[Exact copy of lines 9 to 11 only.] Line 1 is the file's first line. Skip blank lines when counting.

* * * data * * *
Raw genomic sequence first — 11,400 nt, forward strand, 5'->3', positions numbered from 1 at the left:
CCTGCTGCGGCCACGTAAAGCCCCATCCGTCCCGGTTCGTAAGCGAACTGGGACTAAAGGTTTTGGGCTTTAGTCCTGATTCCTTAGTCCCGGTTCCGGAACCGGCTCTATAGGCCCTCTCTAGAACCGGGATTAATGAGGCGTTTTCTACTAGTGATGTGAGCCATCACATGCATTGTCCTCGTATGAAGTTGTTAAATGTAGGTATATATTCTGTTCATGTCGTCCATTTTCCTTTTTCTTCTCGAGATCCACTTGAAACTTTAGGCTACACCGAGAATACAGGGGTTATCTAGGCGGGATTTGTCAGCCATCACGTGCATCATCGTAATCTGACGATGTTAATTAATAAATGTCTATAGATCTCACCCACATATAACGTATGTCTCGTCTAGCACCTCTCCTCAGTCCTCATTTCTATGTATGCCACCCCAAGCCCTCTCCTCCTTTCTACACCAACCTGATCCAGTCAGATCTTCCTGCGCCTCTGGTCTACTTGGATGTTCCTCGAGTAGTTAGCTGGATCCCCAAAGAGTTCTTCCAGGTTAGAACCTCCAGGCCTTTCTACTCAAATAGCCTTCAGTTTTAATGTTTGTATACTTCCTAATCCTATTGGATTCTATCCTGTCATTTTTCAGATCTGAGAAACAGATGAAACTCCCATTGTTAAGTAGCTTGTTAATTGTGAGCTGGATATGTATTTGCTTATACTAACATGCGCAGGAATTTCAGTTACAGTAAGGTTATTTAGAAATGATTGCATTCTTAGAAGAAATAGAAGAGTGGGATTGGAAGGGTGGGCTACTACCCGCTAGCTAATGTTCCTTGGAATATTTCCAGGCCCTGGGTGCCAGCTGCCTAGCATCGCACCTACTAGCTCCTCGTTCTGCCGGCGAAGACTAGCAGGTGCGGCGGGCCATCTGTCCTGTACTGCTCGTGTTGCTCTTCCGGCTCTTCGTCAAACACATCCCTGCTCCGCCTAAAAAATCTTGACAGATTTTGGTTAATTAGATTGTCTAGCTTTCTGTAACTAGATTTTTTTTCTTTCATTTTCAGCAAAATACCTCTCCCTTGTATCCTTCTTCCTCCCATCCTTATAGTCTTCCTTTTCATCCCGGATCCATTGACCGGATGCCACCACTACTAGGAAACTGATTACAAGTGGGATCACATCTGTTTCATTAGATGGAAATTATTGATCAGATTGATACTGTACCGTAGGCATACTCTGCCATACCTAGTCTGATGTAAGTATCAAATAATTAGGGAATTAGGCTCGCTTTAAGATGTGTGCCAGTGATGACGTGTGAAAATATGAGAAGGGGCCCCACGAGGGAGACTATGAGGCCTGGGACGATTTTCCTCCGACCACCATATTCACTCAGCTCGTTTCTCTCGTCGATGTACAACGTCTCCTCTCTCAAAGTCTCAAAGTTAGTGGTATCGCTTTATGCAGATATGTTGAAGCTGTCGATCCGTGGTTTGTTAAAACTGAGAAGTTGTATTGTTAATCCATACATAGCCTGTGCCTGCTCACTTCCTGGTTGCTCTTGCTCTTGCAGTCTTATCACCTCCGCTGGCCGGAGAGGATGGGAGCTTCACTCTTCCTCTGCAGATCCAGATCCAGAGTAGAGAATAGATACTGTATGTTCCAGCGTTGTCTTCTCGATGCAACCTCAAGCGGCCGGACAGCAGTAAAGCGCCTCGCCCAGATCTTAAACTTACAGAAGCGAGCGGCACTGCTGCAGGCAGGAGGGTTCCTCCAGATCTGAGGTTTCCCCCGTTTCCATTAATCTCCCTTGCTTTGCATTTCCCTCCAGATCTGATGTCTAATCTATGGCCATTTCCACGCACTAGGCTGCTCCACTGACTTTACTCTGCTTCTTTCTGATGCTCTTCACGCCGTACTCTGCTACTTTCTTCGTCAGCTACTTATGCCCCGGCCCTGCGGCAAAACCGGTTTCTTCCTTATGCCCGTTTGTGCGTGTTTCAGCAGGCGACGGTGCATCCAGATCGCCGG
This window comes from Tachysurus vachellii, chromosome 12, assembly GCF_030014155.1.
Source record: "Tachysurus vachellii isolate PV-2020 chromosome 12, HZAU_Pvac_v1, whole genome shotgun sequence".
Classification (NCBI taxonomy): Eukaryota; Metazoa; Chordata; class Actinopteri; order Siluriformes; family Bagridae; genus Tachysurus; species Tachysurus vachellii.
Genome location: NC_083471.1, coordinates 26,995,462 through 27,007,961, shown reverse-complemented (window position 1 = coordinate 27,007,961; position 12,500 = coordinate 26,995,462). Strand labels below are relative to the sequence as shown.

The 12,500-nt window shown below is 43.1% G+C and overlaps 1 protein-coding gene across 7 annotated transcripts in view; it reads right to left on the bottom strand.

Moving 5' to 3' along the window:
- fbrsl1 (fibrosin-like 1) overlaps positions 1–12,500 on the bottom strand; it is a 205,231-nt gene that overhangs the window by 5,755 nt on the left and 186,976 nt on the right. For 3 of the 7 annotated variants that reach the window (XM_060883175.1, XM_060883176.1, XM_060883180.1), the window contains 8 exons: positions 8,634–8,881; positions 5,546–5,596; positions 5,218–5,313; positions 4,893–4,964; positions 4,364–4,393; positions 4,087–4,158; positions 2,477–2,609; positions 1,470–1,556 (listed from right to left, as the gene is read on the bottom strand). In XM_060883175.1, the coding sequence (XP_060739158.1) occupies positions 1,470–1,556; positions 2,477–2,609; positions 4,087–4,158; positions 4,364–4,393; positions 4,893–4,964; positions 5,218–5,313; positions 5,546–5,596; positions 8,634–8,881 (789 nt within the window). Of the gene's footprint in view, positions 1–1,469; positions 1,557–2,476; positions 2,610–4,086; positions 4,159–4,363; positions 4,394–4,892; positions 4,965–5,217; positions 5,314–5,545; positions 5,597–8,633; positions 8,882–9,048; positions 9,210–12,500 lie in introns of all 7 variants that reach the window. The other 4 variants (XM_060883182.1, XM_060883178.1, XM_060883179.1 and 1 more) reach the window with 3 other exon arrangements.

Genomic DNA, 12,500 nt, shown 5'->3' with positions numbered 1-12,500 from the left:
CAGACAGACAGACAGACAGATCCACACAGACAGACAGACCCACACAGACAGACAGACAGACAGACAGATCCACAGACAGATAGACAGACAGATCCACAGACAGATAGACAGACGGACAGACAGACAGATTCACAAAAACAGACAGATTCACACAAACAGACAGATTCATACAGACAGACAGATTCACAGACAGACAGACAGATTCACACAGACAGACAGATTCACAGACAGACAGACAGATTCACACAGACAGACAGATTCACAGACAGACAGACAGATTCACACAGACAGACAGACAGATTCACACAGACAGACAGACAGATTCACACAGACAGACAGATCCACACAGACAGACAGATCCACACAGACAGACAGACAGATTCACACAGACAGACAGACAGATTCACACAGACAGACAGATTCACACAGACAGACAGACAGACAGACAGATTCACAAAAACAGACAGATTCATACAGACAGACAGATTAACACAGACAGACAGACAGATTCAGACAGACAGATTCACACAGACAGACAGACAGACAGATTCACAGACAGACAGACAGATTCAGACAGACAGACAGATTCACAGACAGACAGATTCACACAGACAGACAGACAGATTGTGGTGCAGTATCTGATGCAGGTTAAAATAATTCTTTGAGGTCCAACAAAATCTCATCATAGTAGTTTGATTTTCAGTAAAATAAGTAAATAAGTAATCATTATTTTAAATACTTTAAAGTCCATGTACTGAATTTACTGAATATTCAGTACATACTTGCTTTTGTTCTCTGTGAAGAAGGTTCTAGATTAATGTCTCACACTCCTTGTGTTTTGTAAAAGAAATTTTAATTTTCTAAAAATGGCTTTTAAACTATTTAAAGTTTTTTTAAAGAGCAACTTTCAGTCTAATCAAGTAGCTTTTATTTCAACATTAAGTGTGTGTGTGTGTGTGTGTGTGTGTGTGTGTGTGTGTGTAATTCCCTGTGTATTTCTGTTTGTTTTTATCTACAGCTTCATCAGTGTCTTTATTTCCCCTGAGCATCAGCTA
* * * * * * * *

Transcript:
- fbrsl1 (fibrosin-like 1) overlaps positions 1–12,500 on the bottom strand; it is a 205,231-nt gene that overhangs the window by 5,755 nt on the left and 186,976 nt on the right. For 3 of the 7 annotated variants that reach the window (XM_060883175.1, XM_060883176.1, XM_060883180.1), the window contains 8 exons: positions 8,634–8,881; positions 5,546–5,596; positions 5,218–5,313; positions 4,893–4,964; positions 4,364–4,393; positions 4,087–4,158; positions 2,477–2,609; positions 1,470–1,556 (listed from right to left, as the gene is read on the bottom strand). In XM_060883175.1, the coding sequence (XP_060739158.1) occupies positions 1,470–1,556; positions 2,477–2,609; positions 4,087–4,158; positions 4,364–4,393; positions 4,893–4,964; positions 5,218–5,313; positions 5,546–5,596; positions 8,634–8,881 (789 nt within the window). Of the gene's footprint in view, positions 1–1,469; positions 1,557–2,476; positions 2,610–4,086; positions 4,159–4,363; positions 4,394–4,892; positions 4,965–5,217; positions 5,314–5,545; positions 5,597–8,633; positions 8,882–9,048; positions 9,210–12,500 lie in introns of all 7 variants that reach the window. The other 4 variants (XM_060883182.1, XM_060883178.1, XM_060883179.1 and 1 more) reach the window with 3 other exon arrangements.

Genomic DNA, 12,500 nt, shown 5'->3' with positions numbered 1-12,500 from the left:
CAGACAGACAGACAGACAGATCCACACAGACAGACAGACCCACACAGACAGACAGACAGACAGACAGATCCACAGACAGATAGACAGACAGATCCACAGACAGATAGACAGACGGACAGACAGACAGATTCACAAAAACAGACAGATTCACACAAACAGACAGATTCATACAGACAGACAGATTCACAGACAGACAGACAGATTCACACAGACAGACAGATTCACAGACAGACAGACAGATTCACACAGACAGACAGATTCACAGACAGACAGACAGATTCACACAGACAGACAGACAGATTCACACAGACAGACAGACAGATTCACACAGACAGACAGATCCACACAGACAGACAGATCCACACAGACAGACAGACAGATTCACACAGACAGACAGACAGATTCACACAGACAGACAGATTCACACAGACAGACAGACAGACAGACAGATTCACAAAAACAGACAGATTCATACAGACAGACAGATTAACACAGACAGACAGACAGATTCAGACAGACAGATTCACACAGACAGACAGACAGACAGATTCACAGACAGACAGACAGATTCAGACAGACAGACAGATTCACAGACAGACAGATTCACACAGACAGACAGACAGATTGTGGTGCAGTATCTGATGCAGGTTAAAATAATTCTTTGAGGTCCAACAAAATCTCATCATAGTAGTTTGATTTTCAGTAAAATAAGTAAATAAGTAATCATTATTTTAAATACTTTAAAGTCCATGTACTGAATTTACTGAATATTCAGTACATACTTGCTTTTGTTCTCTGTGAAGAAGGTTCTAGATTAATGTCTCACACTCCTTGTGTTTTGTAAAAGAAATTTTAATTTTCTAAAAATGGCTTTTAAACTATTTAAAGTTTTTTTAAAGAGCAACTTTCAGTCTAATCAAGTAGCTTTTATTTCAACATTAAGTGTGTGTGTGTGTGTGTGTGTGTGTGTGTGTGTGTGTGTAATTCCCTGTGTATTTCTGTTTGTTTTTATCTACAGCTTCATCAGTGTCTTTATTTCCCCTGAGCATCAGCTA